Review – BHL Technologies Megalodon

The materials your pick is made from matter. An obvious declaration perhaps, but a fact that is perpetually taken for granted by the world at large. Here at Heavy Repping! of course, I look at things a bit differently, and pick materials is a truly exciting thing to consider.

Some time ago I wrote an article called A Material World, in which I eulogised about a number of substances you’ll have come across in your playing life, from Delrin and Tagua to Ultem and Nylon, but one material I didn’t talk about was UHMWPE, or as it’s known to it’s mum, Ultra High Molecular Weight Polyethylene. Possessing the highest impact strength of any member of the thermoplastic family, UHMWPE can have a comparable strength to Carbon Steel but has a better drag coefficient than Nylon or Acetal – it’s closer to Teflon than anything.

This makes it a banger of a material to make picks out of, and today I’m going to talk about my first exposure to it – the BHL Technologies Megalodon. Crafted by Australian native Brock Little in Hong Kong, BHL specialise in daft-tough picks made with ergonomics and physical strength in mind, with a ‘pick’s pick’ reputation behind them, so I was excited to receive my item. Receive it I did, and in a fancy silk pouch no less.

This was a brand new experience for me – new company, new material, and a new feeling to get used to. A broad old thing at 5.5mm thick, it feels weirdly light at first, and – initially – hairy. I was to learn from other companies picks that this was a bit of a characteristic of UHMWPE. I noticed that the Megalodon curves gently from edge to edge, resulting in a ‘hugging’ sensation in the fingers. This was a plus, and truly the first time I’d encountered such contouring – I’ve had them swelling out before, but not in. Every day is a chance to learn!

Applying this blue shard to my electric, I thought the surface was closer to furry soap than anything I’d call a plastic. Again, this is the nature of UHMWPE, and having sought counsel from Brock to understand its properties better, I learned the secret. Sat playing at home with dry hands, it felt odd – not slippy per se, more unsettled – but in the heat and moisture of a long gig, it bonded with my hands like a suction cup. This was truly eye-opening, and I started to get why so many people were waffling about this material online. That adhesion also means that you don’t have to grip as hard, resulting in a more relaxed playing experience.

That drag coefficient I mentioned earlier on is actually a bit ridiculous with the Megalodon. Similarly to the Dugain Acetal I wrote about recently, there’s very little resistance from the strings, but where the Acetal is a treble-less vacuum of blooming bass, the Megalodon has a present top end and is more focused at the bottom. The closest thing I have to compare it to in terms of it’s sharpened tip and sloping bevel was the V-Picks Polished Snake, which aside from being one of my favourite picks, is also acrylic. I was expecting the Megalodon to sound like it was coming through a mattress but no – the top end behaviour was similar in terms of balance, though the BHL had more bass and was more considered in its low end. To use a tactical analogy, the Megalodon is the slick, patient sniper to the Snake’s Leroy Jenkins, and while neither approach is wrong, playing some of my acrylics after this did feel a hair on the clumsy side.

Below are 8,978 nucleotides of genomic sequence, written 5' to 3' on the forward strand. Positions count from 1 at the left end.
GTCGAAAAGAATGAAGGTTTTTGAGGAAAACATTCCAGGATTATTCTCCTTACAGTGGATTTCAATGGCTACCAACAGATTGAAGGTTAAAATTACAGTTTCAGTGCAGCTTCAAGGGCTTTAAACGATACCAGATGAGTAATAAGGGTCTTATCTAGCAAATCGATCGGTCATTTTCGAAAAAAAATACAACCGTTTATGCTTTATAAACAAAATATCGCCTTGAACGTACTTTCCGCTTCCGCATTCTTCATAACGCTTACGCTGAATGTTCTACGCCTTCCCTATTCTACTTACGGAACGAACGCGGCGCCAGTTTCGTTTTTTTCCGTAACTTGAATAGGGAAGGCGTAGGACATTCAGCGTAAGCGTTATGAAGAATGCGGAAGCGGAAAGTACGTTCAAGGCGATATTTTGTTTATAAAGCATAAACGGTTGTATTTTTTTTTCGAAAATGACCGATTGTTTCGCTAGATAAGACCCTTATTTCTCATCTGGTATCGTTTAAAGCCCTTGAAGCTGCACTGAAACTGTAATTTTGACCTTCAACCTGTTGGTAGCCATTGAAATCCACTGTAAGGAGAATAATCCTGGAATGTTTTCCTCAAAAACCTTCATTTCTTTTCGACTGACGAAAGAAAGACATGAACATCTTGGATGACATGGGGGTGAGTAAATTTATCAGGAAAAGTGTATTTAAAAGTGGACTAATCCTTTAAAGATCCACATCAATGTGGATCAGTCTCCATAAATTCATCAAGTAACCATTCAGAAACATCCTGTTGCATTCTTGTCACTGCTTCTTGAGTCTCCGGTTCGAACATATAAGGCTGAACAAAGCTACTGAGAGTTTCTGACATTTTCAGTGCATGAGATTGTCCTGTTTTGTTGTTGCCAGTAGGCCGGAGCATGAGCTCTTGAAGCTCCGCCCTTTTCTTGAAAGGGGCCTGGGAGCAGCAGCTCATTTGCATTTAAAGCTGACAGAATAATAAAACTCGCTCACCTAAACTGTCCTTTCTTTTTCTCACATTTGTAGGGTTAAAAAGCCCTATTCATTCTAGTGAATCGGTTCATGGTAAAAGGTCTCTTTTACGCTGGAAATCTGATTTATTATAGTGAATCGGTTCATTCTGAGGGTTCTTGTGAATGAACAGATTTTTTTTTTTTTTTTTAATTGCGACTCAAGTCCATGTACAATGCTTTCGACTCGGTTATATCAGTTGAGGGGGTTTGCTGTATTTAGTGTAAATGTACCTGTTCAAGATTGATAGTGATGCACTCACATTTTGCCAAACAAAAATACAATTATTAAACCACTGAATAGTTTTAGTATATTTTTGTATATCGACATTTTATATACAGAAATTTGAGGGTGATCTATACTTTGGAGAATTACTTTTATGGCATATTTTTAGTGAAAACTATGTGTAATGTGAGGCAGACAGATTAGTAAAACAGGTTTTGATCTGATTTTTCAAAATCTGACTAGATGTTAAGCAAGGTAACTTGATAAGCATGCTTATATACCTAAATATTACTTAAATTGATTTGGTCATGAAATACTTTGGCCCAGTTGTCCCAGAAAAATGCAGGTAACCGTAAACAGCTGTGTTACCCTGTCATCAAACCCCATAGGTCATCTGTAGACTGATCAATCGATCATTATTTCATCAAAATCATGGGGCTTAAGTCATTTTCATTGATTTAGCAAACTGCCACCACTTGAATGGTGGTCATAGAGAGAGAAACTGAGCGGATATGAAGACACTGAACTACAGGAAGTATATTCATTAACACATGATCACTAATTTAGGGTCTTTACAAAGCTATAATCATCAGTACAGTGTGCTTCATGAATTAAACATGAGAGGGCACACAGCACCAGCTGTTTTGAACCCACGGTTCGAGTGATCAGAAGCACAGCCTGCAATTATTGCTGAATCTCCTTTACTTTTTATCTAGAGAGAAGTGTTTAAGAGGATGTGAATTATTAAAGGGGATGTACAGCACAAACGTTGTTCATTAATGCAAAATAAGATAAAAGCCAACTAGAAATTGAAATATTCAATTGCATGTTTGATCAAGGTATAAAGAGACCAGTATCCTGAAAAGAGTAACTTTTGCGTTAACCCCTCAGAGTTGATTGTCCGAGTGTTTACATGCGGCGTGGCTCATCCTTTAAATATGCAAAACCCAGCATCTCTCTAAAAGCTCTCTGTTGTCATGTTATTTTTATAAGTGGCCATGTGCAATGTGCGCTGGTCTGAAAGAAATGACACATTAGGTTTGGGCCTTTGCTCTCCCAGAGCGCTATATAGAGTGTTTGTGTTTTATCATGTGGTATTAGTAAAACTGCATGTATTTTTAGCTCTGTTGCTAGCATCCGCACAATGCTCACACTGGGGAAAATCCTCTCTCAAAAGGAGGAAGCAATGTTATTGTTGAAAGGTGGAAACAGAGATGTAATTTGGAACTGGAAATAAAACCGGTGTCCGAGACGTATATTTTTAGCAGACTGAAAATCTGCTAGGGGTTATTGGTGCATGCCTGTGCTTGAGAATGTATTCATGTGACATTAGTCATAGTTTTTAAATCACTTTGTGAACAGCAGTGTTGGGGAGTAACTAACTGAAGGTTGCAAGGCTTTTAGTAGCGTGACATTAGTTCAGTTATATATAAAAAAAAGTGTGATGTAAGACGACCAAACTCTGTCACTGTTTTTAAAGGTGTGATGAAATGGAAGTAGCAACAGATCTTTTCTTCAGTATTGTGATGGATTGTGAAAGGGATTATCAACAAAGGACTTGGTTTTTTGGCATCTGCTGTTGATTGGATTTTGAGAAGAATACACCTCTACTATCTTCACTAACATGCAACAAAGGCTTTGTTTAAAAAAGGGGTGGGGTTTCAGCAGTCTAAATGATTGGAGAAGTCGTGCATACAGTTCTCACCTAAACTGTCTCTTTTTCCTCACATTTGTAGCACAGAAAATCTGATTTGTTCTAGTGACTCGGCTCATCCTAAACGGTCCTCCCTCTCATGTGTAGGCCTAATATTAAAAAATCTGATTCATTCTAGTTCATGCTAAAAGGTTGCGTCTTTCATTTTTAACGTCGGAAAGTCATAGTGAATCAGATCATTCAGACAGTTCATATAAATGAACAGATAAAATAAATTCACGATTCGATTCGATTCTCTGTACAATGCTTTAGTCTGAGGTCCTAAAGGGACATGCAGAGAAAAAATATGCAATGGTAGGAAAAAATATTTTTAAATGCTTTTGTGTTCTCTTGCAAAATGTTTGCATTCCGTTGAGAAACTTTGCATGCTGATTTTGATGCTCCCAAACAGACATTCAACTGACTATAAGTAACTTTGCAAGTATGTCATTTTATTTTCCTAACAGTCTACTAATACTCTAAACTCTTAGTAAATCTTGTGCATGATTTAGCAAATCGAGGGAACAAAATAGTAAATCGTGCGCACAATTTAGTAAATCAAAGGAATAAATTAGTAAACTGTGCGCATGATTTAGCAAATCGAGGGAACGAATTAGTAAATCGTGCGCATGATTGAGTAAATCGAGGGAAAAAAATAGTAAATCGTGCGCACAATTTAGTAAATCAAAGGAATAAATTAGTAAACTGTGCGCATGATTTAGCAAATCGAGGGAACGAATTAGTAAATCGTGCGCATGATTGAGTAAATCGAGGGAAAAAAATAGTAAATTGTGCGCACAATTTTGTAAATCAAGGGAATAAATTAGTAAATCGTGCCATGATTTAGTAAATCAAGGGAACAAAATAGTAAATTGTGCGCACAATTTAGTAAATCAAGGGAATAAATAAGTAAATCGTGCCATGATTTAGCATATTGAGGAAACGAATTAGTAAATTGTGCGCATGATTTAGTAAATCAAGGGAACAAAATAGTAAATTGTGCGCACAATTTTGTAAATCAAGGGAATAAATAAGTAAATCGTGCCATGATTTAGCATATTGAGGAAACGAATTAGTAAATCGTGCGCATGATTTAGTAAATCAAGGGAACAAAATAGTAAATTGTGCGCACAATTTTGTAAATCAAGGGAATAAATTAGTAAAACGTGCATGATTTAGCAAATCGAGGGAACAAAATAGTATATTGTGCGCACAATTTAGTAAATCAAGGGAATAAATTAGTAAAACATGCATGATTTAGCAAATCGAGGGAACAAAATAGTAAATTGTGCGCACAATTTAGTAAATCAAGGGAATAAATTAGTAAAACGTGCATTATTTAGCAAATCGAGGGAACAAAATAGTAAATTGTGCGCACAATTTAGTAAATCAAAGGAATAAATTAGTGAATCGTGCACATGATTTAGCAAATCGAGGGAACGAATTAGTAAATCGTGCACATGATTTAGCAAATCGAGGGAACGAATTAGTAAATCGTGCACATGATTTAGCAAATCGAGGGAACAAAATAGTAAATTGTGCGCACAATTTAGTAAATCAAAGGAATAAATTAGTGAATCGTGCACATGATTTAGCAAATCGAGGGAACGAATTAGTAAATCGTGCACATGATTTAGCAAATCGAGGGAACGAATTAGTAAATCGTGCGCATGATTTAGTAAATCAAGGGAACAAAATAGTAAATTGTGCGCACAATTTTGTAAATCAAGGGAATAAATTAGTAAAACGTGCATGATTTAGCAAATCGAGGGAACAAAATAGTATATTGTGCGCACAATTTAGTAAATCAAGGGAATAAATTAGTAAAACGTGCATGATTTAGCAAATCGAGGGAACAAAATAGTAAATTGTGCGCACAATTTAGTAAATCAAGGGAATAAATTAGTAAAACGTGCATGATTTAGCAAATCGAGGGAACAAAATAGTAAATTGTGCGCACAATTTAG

Gliding through the strings with ease, the Megalodon represents a different approach to playing. HR! is only my opinion of course, but I would say this – if you love playing the guitar live but don’t want it to be any harder than it needs to be, buy one of these. The material is hilariously hard-wearing, there’s no drag to speak of, it’s beautifully finished, and it’s elegant without being ostentatious. There’s an air of learned quality to it, and it’s one of an elite group of picks where the money spent is utterly justified. I will be completely frank and say that in my dry hands it was disconcerting at first, but with a hint of moisture it grips to your hands like a cobra.

Tonally much more mature than whatever you’re currently using, this is a proper plectrum, and while the urge to go for brighter, more eager stuff is strong, it won’t have the knowledge that this pick possesses. Sagely.


  • 5.5mm Thick
  • Crafted in Hong Kong, China
  • A miocenic 8.5/10
  • Price Per Unit: £19.05 plus shipping
  • Modern wisdom, old patience.
Instagram: @bhl_guitar
Facebook: @bhl.guitar.technologies

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